This is the main reason that countries like Russia and China have accelerated their gold reserves. Leading countries are trying to reduce dollar dependency, thus replacing it with gold.

The Russian central bank has announced yet another increase in its gold reserves in September – this time it has added a massive 1.2 million troy ounces (37.3 tonnes) to the gold in its Forex holdings. This brings the overall total to 65.5 million ounces (2,037.3 tonnes) and means it has added just short of 200 tonnes of gold to its reserves in the first 9 months of the current year which represents an increased acceleration in its reserve increases over the prior few years

The big European holders – Italy and France – in the global gold reserve table which respectively report holdings of 2,451.8 tonnes and 2,436 tonnes.

China on the other hand has been constantly increasing its reserves but not reporting to the IMF. It’s expected to be in the sixth place, but it could be higher given that the numbers are not reported to. The current trade war between the US and China has propelled China to reduce its dependence on dollar holdings in its reserves and perhaps use that money to buy more gold, but yes, without reporting it to the IMF.

Chinese officials and academics have intimated in the past that they would like to at least reduce the dollar’s dominant position in world trade and as a global reserve currency. It is already taking measures towards this by negotiating oil and other contracts in Yuan (convertible into gold if wanted) rather than in dollars, which is another reason why it may be building its gold reserves as well.
As we have mentioned before gold may be facing short term headwinds, but longer term prospects look to be ever increasingly positive.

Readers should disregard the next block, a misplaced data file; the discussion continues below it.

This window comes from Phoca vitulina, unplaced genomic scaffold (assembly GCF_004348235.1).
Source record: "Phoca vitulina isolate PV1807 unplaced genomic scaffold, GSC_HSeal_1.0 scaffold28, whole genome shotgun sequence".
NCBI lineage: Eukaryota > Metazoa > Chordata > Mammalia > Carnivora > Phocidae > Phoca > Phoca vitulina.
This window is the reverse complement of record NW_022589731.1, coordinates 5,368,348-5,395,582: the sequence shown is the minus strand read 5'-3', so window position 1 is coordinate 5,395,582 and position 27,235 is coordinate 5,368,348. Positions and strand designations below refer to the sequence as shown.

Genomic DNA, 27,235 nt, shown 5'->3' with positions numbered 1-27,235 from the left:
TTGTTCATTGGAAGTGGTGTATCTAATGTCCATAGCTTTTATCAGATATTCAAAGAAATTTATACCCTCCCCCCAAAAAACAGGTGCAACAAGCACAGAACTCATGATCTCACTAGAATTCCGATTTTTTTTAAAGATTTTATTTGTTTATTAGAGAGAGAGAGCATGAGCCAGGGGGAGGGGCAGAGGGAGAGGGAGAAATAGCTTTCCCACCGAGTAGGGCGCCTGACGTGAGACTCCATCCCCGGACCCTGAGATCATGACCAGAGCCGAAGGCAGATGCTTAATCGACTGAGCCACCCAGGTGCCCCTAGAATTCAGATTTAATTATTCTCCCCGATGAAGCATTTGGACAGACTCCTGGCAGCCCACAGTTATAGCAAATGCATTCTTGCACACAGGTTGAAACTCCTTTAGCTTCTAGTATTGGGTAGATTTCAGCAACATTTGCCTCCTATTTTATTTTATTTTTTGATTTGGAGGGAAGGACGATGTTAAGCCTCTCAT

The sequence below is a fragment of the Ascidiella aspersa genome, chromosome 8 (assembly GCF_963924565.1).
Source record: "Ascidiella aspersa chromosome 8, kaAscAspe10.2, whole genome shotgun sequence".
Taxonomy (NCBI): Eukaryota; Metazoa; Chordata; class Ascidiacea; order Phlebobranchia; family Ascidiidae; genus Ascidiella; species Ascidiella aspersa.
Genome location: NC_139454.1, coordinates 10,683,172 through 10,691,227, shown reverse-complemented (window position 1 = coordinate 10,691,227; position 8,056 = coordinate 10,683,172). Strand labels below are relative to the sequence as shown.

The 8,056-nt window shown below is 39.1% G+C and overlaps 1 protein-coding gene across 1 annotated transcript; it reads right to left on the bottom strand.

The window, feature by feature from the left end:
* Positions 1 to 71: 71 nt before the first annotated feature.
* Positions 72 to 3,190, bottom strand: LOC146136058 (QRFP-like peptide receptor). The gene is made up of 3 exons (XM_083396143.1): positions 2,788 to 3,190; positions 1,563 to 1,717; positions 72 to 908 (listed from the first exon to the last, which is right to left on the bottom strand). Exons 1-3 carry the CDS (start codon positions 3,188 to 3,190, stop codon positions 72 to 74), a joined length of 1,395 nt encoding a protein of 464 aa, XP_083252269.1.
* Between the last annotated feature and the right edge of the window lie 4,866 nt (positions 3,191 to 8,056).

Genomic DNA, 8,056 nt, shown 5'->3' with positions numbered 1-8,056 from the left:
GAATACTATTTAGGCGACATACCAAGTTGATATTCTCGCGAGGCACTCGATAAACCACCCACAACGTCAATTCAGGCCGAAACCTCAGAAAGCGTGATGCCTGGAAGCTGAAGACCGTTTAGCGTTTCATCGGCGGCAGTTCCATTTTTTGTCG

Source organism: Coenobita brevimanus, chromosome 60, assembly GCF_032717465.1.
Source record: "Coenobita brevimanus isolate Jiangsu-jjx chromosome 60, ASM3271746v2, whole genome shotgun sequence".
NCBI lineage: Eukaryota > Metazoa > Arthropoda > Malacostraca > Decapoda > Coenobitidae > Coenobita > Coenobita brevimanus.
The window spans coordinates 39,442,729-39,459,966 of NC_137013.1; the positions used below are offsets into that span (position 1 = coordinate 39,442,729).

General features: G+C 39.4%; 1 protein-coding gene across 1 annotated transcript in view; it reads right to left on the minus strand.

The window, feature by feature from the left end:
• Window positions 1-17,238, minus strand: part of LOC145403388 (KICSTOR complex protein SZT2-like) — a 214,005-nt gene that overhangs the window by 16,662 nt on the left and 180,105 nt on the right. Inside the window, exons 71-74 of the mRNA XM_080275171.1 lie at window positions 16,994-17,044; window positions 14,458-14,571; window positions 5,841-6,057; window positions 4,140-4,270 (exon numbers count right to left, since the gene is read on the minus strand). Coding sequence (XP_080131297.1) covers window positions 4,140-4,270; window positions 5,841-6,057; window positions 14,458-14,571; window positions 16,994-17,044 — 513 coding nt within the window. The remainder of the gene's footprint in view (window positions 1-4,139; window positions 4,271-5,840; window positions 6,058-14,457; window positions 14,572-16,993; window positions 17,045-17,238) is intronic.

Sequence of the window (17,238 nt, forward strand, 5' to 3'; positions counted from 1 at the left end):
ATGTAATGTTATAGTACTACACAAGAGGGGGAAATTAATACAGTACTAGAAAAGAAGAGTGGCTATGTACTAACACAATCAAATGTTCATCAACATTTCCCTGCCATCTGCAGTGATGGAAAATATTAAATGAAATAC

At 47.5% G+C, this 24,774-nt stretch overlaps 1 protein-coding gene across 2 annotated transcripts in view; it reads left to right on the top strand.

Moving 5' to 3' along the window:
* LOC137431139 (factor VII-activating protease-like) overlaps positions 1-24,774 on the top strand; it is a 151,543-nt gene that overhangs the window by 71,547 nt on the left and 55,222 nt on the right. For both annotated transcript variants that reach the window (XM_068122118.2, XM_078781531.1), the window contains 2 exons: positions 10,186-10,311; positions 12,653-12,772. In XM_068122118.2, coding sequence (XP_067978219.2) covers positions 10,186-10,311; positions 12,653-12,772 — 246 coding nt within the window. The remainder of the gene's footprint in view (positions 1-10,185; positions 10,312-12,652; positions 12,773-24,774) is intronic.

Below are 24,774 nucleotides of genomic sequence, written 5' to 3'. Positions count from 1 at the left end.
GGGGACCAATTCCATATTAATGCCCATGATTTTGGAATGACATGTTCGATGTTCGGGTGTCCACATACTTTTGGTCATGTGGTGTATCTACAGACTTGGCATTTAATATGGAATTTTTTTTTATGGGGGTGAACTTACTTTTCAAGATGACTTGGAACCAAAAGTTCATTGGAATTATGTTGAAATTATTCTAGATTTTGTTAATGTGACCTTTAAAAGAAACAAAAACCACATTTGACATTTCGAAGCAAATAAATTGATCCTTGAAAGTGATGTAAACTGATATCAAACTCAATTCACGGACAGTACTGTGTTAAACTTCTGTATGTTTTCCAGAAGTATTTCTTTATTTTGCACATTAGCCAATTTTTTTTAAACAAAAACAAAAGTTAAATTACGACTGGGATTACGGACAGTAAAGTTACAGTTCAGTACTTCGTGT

The sentiment shift is still subtle, but it’s both real and widespread. After a few years of being ignored and/or dismissed as basically useless and almost being disowned by investors, gold is stable again, attracting positive press and increasing accumulation by big investors.

Monday, 12 March 2018

A turbulent week for gold

It was certainly a turbulent week for the yellow metal, as the combination of political uncertainty and U.S. rate hike expectations attracted both buyers and sellers. Though there was lot of volatility in the market, the precious metals continued to hold a well-defined range after turning sharply from key support last week and prices struggled to hold on to the early March gains.

On Friday, gold managed to pare some of its early losses to fresh weekly lows but held in negative territory through the mid-European session.



Gold prices extended losses into a third session on Friday as the dollar strengthened against the yen on hopes of easing tensions between the United States and North Korea and ahead of U.S. non-farm payroll data later in the day.

U.S. President Donald Trump said on Thursday he was prepared to meet North Korean leader Kim Jong Un for the first U.S.-North Korea summit, marking a potentially dramatic breakthrough in nuclear tensions with Pyongyang.

A combination of diverging factors has failed to provide any meaningful drive and has led to subdued/range-bound price action. The rampant watchful sentiment around European equity markets was seen lending some support to the precious metal's safe-haven appeal and helped bounce off lows.